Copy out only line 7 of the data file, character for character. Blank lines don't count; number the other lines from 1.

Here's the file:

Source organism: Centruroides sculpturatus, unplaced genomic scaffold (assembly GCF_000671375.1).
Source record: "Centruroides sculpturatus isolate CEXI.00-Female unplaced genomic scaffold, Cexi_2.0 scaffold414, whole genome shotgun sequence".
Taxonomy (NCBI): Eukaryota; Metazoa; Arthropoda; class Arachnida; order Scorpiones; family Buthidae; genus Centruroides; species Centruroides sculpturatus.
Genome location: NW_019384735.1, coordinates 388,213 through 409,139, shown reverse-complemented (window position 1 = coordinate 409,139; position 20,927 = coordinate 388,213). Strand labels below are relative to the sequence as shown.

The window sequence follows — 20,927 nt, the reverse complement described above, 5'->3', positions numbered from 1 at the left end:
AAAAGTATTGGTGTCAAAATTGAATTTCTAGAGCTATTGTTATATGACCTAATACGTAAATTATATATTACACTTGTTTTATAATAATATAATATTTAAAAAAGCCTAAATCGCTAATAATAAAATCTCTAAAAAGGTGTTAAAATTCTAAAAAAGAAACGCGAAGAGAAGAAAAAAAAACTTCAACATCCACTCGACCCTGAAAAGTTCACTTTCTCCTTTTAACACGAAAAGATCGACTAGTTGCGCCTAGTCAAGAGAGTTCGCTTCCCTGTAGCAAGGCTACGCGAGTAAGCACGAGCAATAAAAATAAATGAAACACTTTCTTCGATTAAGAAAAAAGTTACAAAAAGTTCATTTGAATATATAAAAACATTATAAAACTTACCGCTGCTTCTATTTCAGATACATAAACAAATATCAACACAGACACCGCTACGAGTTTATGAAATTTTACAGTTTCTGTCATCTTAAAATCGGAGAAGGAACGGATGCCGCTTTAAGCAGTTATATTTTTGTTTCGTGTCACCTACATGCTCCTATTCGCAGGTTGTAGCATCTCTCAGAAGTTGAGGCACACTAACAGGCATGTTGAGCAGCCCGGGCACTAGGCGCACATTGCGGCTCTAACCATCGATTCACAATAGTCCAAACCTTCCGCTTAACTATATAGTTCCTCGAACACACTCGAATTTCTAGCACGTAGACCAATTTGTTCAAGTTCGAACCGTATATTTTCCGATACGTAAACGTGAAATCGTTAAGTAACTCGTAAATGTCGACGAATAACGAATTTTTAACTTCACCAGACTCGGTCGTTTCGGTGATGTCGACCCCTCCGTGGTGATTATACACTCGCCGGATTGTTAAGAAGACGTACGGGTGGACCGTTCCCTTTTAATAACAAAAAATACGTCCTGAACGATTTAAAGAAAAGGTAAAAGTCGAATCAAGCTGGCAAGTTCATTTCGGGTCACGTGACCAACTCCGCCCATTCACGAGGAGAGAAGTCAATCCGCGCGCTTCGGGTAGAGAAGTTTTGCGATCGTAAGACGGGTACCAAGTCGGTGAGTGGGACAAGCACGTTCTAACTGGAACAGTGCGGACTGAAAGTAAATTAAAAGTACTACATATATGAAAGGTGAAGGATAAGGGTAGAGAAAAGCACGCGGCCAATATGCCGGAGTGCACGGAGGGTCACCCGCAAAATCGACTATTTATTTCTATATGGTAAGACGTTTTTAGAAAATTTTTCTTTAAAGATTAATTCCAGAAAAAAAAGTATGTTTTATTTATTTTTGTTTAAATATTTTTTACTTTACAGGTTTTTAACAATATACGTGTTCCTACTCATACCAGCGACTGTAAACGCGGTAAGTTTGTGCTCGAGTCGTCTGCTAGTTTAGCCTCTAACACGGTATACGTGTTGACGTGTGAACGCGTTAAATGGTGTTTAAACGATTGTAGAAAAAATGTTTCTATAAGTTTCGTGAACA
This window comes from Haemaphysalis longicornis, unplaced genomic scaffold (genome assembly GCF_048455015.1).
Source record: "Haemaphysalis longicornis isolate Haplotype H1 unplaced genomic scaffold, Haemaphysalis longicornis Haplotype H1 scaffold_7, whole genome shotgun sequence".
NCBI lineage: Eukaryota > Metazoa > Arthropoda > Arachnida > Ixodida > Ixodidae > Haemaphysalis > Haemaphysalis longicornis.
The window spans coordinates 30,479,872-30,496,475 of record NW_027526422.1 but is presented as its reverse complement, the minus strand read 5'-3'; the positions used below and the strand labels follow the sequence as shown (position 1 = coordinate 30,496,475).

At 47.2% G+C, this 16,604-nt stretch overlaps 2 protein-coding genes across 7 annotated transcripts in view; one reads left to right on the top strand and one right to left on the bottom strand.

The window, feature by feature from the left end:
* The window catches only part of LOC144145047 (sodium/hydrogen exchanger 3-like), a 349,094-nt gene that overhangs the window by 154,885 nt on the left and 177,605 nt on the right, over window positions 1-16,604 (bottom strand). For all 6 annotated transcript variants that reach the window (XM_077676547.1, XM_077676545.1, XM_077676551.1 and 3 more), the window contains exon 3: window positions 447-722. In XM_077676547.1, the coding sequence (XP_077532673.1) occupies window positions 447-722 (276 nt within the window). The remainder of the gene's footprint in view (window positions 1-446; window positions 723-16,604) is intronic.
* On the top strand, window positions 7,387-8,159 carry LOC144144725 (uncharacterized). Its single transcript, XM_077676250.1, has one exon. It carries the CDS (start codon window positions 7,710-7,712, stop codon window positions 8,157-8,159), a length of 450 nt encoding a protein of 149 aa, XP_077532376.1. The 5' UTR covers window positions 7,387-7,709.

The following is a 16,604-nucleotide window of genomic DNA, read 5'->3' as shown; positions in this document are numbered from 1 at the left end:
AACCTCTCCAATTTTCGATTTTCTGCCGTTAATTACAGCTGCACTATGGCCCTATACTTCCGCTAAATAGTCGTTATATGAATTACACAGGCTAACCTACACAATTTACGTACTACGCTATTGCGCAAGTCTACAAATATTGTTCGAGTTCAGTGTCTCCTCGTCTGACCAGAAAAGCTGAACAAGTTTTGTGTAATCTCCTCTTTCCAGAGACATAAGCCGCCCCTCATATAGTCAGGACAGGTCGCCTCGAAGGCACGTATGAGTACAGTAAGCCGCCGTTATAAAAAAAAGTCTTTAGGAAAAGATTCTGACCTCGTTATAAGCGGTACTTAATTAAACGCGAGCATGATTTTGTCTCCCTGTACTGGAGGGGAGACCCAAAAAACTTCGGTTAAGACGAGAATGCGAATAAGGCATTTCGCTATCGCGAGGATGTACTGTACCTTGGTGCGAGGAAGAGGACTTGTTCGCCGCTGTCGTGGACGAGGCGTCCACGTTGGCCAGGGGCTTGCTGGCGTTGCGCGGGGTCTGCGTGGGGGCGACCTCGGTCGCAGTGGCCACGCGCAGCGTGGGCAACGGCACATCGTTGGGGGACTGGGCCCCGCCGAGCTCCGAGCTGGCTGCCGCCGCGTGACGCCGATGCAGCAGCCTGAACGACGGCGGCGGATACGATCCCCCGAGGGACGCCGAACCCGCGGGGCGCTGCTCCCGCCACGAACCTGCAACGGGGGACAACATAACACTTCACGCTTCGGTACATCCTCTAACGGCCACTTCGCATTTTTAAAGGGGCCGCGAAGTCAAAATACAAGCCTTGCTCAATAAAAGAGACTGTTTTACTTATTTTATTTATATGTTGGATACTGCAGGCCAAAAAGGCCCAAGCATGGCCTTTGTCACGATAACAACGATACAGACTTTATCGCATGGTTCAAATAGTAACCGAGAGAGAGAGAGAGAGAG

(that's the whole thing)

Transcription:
This window comes from Haemaphysalis longicornis, unplaced genomic scaffold (genome assembly GCF_048455015.1).